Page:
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Tue May 6, 2014
Universities turn food waste into compost
Food waste is something we all produce, but don’t like to think about. That’s why several large universities in Missouri are turning food waste from dining halls into compost.
At Missouri State University in Springfield, campus dining services feeds 3700 students and 1000 faculty and staff members. That’s a lot of food, and also a lot of food waste.
Missouri State dining services resident district manager Tony Hein says a quarter of a pound, on average, is thrown away with every meal. That’s why Missouri State decided to start composting the food waste about four years ago as part of its university-wide sustainability initiative.
A big part of reducing food waste is making sure students only take the amount of food they will actually eat, Hein said. That starts with the people who serve the food.
“Sometimes we have the grandma mentality where they feel like they have to make sure the students don’t go hungry, and some of that is educating the students to just take what they want and they can always come back for more," he said.
All of the uneaten food is scraped off of plates and collected in separate containers. It’s picked up and taken to a third party composting company three times a week.
Mizzou also produces a lot of food waste at its residential dining halls, cafes, and restaurants.
In 2011, the university got a grant from the Mid-Missouri Solid Waste Division. That combined with an investment from the school’s campus dining services was enough to build a covered composting facility at Bradford Research Farm. Now a fraction of Mizzou’s food total waste, about 3500 pounds per week, is sent there to be turned into compost.
Eric Cartwright is the executive chef for MU Campus Dining Services. Don't let his title mislead you, you see he doesn’t actually do that much cooking. He’s more of a business manager. And he says composting food waste makes good business sense.
“We’re paying a fee per ton to have waste hauled to the landfill. By having it done internally, and we’re kind of unique in how we’ve arranged this with Bradford. We’re incurring no cost to have brought out there. And so in time, that waste actually pays for itself,” he said.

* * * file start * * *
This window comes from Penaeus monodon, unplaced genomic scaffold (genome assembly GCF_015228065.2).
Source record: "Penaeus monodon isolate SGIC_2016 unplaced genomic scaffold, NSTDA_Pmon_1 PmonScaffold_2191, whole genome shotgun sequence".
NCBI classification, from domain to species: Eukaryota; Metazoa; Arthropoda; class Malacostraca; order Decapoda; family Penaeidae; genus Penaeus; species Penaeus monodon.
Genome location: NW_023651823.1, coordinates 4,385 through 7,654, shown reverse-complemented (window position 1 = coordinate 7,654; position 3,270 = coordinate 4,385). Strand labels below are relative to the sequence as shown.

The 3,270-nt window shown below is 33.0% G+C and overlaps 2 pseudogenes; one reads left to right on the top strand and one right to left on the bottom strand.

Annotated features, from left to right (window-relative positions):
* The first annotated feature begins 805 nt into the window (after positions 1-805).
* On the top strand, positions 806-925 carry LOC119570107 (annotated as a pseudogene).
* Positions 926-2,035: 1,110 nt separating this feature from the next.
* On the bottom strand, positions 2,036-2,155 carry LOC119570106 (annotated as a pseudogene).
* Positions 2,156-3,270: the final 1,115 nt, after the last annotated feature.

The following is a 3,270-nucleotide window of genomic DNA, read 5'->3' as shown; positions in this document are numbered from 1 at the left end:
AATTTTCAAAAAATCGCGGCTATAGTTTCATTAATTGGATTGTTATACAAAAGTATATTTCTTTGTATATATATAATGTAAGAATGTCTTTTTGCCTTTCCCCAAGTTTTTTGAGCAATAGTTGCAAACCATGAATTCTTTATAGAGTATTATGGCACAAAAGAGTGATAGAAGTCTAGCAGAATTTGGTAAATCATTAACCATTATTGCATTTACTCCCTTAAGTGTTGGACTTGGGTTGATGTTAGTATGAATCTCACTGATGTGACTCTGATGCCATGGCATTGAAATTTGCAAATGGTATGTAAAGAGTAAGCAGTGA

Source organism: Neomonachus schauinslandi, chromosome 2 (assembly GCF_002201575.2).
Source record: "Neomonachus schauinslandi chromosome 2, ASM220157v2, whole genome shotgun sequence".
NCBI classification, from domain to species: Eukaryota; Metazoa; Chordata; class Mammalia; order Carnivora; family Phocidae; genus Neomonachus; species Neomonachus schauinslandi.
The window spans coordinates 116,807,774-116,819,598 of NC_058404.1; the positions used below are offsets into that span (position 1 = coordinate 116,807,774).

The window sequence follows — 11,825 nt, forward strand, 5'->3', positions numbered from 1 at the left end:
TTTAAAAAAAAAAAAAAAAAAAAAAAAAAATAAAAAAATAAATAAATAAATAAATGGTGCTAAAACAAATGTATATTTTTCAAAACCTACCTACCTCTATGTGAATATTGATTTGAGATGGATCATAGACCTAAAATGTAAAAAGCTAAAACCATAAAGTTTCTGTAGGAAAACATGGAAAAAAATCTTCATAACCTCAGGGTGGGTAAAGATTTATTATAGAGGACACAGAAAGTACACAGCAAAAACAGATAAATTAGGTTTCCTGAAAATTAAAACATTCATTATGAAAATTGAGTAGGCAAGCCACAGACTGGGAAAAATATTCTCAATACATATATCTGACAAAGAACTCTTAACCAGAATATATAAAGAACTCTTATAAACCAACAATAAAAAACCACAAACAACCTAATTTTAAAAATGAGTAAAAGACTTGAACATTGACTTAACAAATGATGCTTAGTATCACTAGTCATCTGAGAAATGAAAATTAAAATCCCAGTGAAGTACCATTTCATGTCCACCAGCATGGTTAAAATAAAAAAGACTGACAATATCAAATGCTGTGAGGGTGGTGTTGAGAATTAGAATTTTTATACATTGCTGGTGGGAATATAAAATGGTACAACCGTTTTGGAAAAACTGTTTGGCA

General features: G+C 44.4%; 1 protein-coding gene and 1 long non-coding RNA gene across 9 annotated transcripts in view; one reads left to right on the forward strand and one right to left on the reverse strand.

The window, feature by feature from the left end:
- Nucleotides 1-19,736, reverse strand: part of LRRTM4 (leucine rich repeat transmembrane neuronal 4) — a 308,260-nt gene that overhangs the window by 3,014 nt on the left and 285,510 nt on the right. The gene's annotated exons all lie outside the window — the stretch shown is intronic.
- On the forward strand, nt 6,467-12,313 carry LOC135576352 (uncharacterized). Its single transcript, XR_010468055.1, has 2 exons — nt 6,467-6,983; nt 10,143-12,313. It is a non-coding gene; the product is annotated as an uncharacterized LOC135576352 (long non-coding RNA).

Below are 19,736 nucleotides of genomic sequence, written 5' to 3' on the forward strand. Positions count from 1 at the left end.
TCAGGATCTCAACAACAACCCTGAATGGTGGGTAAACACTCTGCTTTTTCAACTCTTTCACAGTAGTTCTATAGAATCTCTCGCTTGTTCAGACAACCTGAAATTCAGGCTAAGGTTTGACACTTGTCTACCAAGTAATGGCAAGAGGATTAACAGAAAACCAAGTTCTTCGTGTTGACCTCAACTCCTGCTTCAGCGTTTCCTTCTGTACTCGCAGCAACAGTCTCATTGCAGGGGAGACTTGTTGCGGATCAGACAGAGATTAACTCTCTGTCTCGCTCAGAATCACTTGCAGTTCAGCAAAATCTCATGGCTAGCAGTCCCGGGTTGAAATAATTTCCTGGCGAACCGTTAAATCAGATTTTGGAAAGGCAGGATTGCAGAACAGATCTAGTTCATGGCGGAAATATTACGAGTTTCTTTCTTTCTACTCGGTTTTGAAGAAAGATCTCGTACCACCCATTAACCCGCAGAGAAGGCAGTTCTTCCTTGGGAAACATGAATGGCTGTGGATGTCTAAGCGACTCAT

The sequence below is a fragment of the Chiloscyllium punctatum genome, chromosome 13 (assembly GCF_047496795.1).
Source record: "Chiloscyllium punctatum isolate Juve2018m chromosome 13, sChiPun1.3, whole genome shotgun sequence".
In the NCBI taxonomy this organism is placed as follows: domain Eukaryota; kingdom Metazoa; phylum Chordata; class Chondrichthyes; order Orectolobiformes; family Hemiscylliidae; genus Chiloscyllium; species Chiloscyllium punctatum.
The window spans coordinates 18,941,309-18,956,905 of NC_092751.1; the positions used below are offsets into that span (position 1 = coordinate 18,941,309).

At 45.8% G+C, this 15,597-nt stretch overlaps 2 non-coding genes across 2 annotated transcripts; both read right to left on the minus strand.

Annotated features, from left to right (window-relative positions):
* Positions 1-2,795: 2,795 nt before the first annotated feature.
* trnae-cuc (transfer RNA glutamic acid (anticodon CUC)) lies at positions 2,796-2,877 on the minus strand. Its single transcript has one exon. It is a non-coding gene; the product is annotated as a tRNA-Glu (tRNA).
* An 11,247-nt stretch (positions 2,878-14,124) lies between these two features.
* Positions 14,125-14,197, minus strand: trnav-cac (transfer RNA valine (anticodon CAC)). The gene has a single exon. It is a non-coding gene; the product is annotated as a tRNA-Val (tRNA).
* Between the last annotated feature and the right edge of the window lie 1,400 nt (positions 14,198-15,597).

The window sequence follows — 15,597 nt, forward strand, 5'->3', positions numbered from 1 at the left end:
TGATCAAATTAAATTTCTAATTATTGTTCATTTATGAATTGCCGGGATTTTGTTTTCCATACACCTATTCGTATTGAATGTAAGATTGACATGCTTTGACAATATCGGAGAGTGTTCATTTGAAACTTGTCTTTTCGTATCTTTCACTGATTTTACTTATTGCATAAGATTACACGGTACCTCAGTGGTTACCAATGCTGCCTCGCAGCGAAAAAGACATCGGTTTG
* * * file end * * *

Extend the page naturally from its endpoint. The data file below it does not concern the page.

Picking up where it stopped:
Food waste is collected from seven of MU’s dining facilities. Then, it’s loaded into green trash bins and taken to Bradford Research Farm just southeast of Columbia, where students will turn it into compost.
Tim Reinbott is the superintendent at Bradford and supervises the compost program. Composting is a scientific process where bacteria heat up and break down food waste over time, he explained.
"The trick to making good compost is to get the right balance of carbon and nitrogen," he said.
At the Bradford center, they do that by mixing the food waste with horse bedding taken from South Farm, another MU facility.
“They put equal parts food waste and horse bedding. And then this starts the whole reaction. So you can see what’s in there is less than seven days old and you really can’t see food anymore. That process is fast and it gets started really quickly,” he said.
The compost is piled under a shelter in bays that are big enough to park a truck in. Each bay holds compost at different stages. And for piles of decomposing food, it actually doesn’t smell that bad. It smells more like soil, moist and earthy.
“When I come out here and I almost smell a putrid smell, almost like vomit, I know one thing. It’s anaerobic. And that means it’s either too wet or it’s too much food waste and not enough horse bedding. And we need to adjust our system. Whether we need to aerate in some way or mix it up or put some horse bedding in. So, it’s an art too, you’ve got to use your sensing about it,” Reinbott said.
Reinbott knows when the compost is done when its temperature evens out. It’s then spread over several fields at Bradford, where students grow vegetables to sell back to campus dining. That starts the process all over again.
“We’re recycling so many nutrients instead of our nutrients going to the landfill and never getting used again, now we get to use them. And I’m talking about nitrogen, phosphorus, calcium, there’s this limited supply of all this. So it’s really good to get the nutrients back. Also, the compost feeds the soil life and that’s incredibly important because if you have a good healthy soil, then our plants are healthy, he said”
Reinbott said the program’s ultimate goal is to process even more food waste, so they can bag and sell any extra compost in the commercial market.